12. An impingement cooling sleeve comprising: a sleeve body having an inner surface to face a transition duct and an outer surface facing opposite said inner surface; at least one cooling hole formed within said sleeve body to direct cooling air toward the transition duct; and at least one conduit member attached to said sleeve body and associated with said at least one cooling hole, and wherein said conduit member has a first opening to define an air inlet and a second opening to define an air outlet, and wherein said first opening comprises an annular end face surface that defines a plane that is obliquely orientated relative to said outer surface of said sleeve body.

13. The impingement cooling sleeve according to claim 12 wherein said first opening is spaced apart from said outer surface of said sleeve body by a distance.

14. The impingement cooling sleeve according to claim 12 wherein said at least one cooling hole comprises a plurality of cooling holes and said at least one conduit member comprises a plurality of conduit members, and wherein each conduit member is associated with one cooling hole.

15. The impingement cooling sleeve according to claim 12 wherein said conduit member is welded to said sleeve body.

Description:

BACKGROUND OF THE INVENTION

This disclosure relates to an impingement cooling device for a gas turbine engine that increases cooling air flow to a transition duct.

Primary components of a gas turbine engine include a compressor section, a combustion section, and a turbine section. As known, air compressed in the compressor section is mixed with fuel and burned in the combustion section to produce hot gases that are expanded in the turbine section.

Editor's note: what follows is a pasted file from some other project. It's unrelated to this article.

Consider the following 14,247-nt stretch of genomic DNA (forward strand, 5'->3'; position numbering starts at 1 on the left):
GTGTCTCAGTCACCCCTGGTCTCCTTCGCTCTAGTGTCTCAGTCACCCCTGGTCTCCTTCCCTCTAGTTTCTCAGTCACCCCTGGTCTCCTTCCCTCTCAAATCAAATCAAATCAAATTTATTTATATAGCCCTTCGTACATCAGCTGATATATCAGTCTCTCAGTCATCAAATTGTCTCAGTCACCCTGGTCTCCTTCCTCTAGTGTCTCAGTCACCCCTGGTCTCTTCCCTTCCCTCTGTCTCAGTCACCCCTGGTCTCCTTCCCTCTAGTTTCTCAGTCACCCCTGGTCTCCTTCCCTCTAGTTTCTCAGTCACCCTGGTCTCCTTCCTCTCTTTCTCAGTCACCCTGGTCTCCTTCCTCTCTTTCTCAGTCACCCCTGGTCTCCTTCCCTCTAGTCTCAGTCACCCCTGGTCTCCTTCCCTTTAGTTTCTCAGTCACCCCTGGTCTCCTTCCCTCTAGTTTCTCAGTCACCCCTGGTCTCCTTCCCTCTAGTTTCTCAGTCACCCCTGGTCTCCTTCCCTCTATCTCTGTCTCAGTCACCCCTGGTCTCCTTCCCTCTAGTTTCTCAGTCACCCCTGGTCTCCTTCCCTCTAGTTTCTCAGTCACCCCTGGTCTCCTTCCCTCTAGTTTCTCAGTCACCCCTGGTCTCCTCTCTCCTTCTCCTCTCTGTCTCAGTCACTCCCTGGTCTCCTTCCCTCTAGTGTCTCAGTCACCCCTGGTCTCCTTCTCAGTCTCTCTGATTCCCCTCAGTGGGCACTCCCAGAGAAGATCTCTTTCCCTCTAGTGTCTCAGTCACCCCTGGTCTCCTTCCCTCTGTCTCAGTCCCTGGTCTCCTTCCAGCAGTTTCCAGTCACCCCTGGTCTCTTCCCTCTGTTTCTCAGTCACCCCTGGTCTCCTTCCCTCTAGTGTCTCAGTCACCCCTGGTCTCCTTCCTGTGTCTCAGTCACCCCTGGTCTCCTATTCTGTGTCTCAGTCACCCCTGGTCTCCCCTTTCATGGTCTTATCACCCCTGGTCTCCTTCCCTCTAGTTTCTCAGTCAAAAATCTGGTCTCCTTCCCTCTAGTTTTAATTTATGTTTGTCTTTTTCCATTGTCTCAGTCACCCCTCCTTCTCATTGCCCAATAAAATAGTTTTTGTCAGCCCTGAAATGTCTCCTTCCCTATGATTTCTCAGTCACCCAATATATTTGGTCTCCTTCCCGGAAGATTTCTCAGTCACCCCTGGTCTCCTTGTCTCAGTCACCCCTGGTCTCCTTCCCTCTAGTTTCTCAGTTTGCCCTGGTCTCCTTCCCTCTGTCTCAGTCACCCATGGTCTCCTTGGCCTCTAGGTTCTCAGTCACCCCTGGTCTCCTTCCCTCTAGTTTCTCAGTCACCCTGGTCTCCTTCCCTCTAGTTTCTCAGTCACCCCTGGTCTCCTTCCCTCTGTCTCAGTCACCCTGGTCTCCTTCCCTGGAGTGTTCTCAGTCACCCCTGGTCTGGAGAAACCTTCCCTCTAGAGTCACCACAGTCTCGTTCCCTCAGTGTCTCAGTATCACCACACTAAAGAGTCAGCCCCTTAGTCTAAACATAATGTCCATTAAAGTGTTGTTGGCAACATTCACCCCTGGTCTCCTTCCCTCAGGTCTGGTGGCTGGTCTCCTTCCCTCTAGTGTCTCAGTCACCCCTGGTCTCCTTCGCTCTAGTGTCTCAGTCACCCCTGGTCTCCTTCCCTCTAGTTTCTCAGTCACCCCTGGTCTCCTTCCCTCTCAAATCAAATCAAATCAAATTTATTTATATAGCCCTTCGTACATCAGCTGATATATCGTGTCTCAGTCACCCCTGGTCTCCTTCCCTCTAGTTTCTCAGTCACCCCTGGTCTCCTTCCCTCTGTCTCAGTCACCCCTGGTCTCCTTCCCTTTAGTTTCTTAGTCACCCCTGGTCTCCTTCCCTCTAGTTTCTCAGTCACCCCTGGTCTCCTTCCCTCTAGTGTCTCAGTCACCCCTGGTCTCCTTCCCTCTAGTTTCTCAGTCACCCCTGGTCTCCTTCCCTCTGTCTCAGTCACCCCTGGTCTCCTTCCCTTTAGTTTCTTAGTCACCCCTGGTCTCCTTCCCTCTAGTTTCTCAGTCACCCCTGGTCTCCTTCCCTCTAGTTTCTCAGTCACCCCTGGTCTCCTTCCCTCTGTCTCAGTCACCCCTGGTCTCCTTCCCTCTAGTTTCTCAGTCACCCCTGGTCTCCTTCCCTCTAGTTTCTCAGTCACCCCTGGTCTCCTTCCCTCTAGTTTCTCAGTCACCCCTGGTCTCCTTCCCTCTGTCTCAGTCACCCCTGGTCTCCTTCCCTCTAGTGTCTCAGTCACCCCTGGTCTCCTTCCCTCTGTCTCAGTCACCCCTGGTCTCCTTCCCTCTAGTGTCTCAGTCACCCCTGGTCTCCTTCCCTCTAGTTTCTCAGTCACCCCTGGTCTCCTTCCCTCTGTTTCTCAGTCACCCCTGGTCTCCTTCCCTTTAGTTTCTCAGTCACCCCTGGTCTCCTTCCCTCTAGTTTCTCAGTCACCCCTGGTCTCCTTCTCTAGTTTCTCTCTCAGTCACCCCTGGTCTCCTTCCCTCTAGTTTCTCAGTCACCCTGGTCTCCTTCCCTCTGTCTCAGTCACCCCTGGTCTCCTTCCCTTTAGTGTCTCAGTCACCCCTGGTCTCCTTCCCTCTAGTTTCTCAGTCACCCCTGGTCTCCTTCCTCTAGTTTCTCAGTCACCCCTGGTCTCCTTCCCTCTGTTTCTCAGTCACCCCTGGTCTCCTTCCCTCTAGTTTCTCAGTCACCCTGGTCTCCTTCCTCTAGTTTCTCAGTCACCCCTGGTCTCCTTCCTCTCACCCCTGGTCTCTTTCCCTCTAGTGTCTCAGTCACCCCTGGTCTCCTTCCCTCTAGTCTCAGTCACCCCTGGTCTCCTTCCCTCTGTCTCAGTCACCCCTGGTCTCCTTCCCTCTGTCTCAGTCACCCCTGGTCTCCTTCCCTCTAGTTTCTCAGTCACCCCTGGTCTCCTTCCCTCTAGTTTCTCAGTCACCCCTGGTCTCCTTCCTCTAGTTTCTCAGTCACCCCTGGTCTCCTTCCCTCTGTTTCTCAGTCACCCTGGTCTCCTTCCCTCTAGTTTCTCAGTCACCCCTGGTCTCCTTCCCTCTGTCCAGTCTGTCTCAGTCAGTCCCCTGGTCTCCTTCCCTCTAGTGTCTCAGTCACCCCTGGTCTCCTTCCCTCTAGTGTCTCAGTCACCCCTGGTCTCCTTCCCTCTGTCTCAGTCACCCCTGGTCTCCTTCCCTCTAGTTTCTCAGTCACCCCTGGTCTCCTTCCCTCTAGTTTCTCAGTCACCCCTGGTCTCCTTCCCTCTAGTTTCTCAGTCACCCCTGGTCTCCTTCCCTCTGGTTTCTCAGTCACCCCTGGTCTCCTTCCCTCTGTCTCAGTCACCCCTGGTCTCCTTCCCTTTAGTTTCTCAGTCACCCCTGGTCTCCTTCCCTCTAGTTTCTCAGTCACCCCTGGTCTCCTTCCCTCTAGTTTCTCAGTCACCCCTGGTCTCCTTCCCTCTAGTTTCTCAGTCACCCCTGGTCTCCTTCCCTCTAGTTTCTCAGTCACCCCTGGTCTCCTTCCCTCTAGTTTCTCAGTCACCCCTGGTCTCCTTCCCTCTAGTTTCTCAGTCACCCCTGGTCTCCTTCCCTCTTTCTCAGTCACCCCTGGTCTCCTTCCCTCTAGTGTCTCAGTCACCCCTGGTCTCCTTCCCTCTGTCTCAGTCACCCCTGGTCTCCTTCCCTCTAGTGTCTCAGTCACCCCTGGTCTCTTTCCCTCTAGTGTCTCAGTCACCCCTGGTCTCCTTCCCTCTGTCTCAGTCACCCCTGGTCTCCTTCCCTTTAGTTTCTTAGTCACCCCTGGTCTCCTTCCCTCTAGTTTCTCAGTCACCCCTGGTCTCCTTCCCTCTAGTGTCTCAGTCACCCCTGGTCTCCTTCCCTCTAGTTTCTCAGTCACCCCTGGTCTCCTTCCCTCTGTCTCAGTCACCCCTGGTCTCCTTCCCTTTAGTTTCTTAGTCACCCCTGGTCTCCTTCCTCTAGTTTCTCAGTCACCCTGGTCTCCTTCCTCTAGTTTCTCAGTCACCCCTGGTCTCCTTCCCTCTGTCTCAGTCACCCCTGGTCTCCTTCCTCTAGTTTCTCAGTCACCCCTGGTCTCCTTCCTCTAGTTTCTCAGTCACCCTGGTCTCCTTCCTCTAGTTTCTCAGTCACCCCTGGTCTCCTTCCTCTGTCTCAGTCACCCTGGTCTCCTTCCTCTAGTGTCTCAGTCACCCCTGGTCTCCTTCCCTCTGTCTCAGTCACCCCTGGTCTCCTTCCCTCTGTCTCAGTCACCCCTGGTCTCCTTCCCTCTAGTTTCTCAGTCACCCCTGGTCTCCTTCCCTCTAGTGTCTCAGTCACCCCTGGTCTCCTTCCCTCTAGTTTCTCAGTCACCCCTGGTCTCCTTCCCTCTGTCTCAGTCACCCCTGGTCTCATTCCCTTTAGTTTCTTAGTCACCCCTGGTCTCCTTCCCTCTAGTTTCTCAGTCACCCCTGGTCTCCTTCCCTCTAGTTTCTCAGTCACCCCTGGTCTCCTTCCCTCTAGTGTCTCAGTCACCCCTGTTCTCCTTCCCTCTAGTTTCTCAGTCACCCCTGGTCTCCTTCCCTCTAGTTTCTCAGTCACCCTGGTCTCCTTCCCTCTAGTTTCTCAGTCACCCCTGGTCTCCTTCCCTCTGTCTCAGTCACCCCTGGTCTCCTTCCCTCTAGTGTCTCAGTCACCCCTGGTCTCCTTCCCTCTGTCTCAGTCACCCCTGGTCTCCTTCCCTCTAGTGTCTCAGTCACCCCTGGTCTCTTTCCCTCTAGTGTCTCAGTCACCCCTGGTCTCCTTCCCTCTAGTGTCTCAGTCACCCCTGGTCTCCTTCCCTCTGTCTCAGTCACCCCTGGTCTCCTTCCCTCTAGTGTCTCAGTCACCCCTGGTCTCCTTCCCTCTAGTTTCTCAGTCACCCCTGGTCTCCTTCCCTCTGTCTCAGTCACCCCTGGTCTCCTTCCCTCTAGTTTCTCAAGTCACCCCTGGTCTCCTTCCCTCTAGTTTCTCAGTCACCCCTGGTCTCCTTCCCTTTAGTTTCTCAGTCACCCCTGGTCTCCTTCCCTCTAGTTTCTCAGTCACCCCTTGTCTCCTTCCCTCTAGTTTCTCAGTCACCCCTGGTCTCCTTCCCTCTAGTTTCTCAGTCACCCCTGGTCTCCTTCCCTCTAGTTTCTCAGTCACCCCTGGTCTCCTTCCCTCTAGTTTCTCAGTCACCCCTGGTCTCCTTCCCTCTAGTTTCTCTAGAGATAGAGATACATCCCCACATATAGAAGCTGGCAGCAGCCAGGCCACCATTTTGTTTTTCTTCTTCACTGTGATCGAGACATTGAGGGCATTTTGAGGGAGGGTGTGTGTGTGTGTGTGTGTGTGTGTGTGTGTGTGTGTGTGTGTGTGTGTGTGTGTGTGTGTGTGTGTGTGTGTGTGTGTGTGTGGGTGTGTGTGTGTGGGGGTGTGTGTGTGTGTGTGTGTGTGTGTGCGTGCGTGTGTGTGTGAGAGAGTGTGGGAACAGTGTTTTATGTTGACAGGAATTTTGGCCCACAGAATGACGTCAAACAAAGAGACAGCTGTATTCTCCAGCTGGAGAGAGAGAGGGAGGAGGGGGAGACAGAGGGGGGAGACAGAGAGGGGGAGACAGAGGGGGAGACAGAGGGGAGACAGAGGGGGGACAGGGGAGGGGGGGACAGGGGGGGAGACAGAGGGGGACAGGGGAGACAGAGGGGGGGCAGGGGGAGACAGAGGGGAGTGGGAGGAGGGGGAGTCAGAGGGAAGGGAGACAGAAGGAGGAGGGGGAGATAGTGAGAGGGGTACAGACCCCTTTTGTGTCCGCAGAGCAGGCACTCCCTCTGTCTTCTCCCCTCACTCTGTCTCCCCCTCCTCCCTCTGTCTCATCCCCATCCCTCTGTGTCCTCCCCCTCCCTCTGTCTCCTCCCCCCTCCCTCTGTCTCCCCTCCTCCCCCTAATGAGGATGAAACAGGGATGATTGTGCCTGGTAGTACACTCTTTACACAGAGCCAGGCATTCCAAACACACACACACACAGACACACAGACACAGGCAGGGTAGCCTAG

A combustor is positioned at a compressor discharge opening and is connected to the turbine section by transition ducts. The transition ducts are circumferentially spaced apart from each other in an annular pattern. Each transition duct is spaced from an adjacent transition duct by a small gap. The transition ducts conduct the hot gases from the combustor to a first stage inlet of the turbine section. A cooling impingement sleeve is positioned to surround each of the transition ducts. Each impingement sleeve includes a plurality of air holes that direct cooling air toward the heated transition ducts.

Air from the compressor section exits a diffuser via a discharge casing that surrounds the transition ducts. Some of this air is directed to cool the transition duct via the air holes in the impingement sleeve. The remaining air is eventually mixed with fuel in a combustion chamber.

Due to the tight packaging constraints between the various engine components, it may be difficult to direct a sufficient amount of cooling air to the transition duct. The compressor discharge air passing between the closely spaced transition ducts is accelerated through the gap between adjacent transition ducts, which results in a low local static pressure. This reduces the pressure drop that drives cooling air through the impingement sleeve, which can result in inadequate local cooling.

One proposed solution for increasing cooling air flow has been to weld scoops onto the impingement cooling sleeve. The scoops comprise semi-hemispherical members, i.e. a curved member that forms half of a hemisphere, that are welded to the impingement cooling sleeve at different air hole locations. These scoops have not been efficient in capturing and redirecting flow through impingement cooling holes.

Accordingly, there is a need to provide an impingement sleeve configuration with a more effective cooling structure.

SUMMARY OF THE INVENTION

An impingement cooling sleeve includes a sleeve body having an inner surface to face a transition duct and an outer surface facing opposite the inner surface. At least one cooling hole is formed within the sleeve body and is used to direct cooling air toward the transition duct. At least one conduit member is attached to the sleeve body and is associated with the cooling hole.

In one example, the conduit member has a first opening to define an air inlet and a second opening to define an air outlet, with the first opening being spaced apart from the outer surface of the sleeve body by a distance.

In one example, the first opening comprises an annular end face surface that defines a plane that is obliquely orientated relative to an outer surface of the sleeve body.

The conduit members of the invention provide a more effective cooling configuration that is less sensitive to variations in air flow direction.